Statement to the IAEA Board of Governors: Nuclear Applications

Strengthening the Agency’s Activities Related to Nuclear Science, Technology, and Applications

U.S. Statement as delivered by Chargé d’Affaires Ambassador Laura Kennedy

Thank you, Mr. Chair,

As a newcomer myself, I wanted to begin by extending a warm welcome and congratulations to DDG Aldo Malavasi.  We would like to voice our appreciation for the Secretariat’s work preparing the Director General’s reports on the International Status and Prospects for Nuclear Power 2014and on Strengthening the Agency’s Activities Related to Nuclear Science, Technology, and Applications.  We also appreciate the Agency’s ongoing efforts to advance programs related to nuclear science, technology, and applications, and nuclear energy, in contributing to international development goals.

The report on the status of nuclear energy concludes that nuclear power is at a “paradoxical stage.”  While the Agency’s projections for the growth of nuclear power have declined since 2010, over the longer term, widespread interest in nuclear energy still exists.  The report notes that 33 countries are considering adoption of nuclear power, while 13 of the 30 countries currently operating nuclear power plants are constructing or completing new units, and 12 more are actively planning to build new reactors.

The U.S. continues to support nuclear power as an important and clean energy source.  However, the U.S. also recognizes that nuclear power presents a unique set of challenges.  Countries considering its adoption should strive to meet the highest standards for safety, security, and nonproliferation.  We support efforts to assist Member States in building the infrastructure necessary to attain those standards.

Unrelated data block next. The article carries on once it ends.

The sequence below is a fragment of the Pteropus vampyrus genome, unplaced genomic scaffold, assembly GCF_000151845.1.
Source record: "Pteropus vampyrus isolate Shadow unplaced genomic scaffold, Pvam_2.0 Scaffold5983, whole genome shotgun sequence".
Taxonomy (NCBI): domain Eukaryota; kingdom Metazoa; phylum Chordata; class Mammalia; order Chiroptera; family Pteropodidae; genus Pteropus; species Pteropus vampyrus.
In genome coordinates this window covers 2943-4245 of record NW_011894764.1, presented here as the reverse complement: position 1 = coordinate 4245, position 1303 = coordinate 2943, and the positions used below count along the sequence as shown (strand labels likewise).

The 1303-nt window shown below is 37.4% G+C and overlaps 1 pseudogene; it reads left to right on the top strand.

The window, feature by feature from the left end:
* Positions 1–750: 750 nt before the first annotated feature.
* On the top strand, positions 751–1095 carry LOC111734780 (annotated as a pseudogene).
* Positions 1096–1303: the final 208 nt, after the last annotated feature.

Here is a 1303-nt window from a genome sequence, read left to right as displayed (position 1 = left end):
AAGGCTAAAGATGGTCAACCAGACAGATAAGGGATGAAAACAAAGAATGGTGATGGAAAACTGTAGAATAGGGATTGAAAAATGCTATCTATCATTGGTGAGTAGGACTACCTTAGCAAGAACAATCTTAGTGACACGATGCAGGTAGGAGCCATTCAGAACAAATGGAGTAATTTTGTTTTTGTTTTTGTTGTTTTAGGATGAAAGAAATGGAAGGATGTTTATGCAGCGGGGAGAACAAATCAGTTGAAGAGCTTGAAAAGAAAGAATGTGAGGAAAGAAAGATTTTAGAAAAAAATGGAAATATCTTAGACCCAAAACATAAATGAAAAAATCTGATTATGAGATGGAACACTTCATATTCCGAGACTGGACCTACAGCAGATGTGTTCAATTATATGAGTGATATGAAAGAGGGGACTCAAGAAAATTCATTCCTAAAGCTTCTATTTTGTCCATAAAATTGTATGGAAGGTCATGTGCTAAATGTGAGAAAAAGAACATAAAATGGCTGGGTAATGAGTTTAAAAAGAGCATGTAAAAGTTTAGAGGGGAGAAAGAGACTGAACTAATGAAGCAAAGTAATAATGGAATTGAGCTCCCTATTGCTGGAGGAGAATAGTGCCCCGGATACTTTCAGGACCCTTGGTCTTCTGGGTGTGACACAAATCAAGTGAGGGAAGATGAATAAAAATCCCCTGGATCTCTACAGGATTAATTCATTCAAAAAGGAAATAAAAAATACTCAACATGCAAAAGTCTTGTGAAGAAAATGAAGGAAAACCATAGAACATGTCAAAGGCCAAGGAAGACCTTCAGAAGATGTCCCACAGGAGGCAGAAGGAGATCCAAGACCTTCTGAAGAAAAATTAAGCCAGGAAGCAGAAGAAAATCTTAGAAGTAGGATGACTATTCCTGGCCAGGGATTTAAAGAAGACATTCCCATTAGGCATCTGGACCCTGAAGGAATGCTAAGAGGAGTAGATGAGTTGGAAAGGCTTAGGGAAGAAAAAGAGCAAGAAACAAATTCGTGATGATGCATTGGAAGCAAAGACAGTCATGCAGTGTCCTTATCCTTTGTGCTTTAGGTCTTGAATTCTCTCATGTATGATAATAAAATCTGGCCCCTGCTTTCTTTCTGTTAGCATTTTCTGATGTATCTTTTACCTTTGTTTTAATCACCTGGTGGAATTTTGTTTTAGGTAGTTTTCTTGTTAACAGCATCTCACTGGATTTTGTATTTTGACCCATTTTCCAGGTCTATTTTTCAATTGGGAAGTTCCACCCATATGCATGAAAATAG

In this regard, the Agency plays an important role.  Annex 5 to the report onStrengthening the Agency’s Activities Related to Nuclear Science, Technology, and Applications, on “Nuclear Energy Activities,” describes the many programs carried out last year to assist States in following the best practices in power plant operation and life cycle management.  As a measure to underline the importance of infrastructure development, the U.S. welcomes the upgrade of the Integrated Nuclear Infrastructure Group to become the Nuclear Infrastructure Development Section.  We also welcome plans to update the Agency’s principal guidance document on infrastructure development that is: Milestones in the Development of a National Infrastructure for Nuclear Power.

The U.S. supports the minimization of highly enriched uranium in research reactors, and appreciates the Agency’s support for HEU minimization programs.  We applaud the recent return of nearly 50 kg of HEU from Hungary in late 2013.

As the report on the International Status and Prospects for Nuclear Powerpoints out, no industry can survive over the long run without innovation.  We are encouraged by the scope of research programs summarized in Annex 6, “Agency Activities in the Development of Innovative Nuclear Technology.”  Of particular note is the number of national programs to develop small and medium size reactors.  If successfully deployed, SMRs hold great promise for the future of nuclear energy and economic development of Member States.  A possible application of SMRs, of course, is discussed in Annex 7, “Producing Potable Water Economically Using Small and Medium Sized Reactors.”

Now, among the activities of the International Project on Innovative Nuclear Reactors and Fuel Cycles, we particularly welcome the successful conclusion of the INPRO collaborative project, in which the U.S. participated, on Global Architecture of Innovative Nuclear Energy Systems Based on Thermal and Fast Reactors.

I would like to emphasize my government’s support for the IAEA’s efforts to optimize cooperation between Agency departments, and to expand partnerships with other organizations, including the Food and Agriculture Organization, the World Health Organization, and the Generation IV International Forum.  These partnerships contribute to the success of both nuclear power and non-power programs.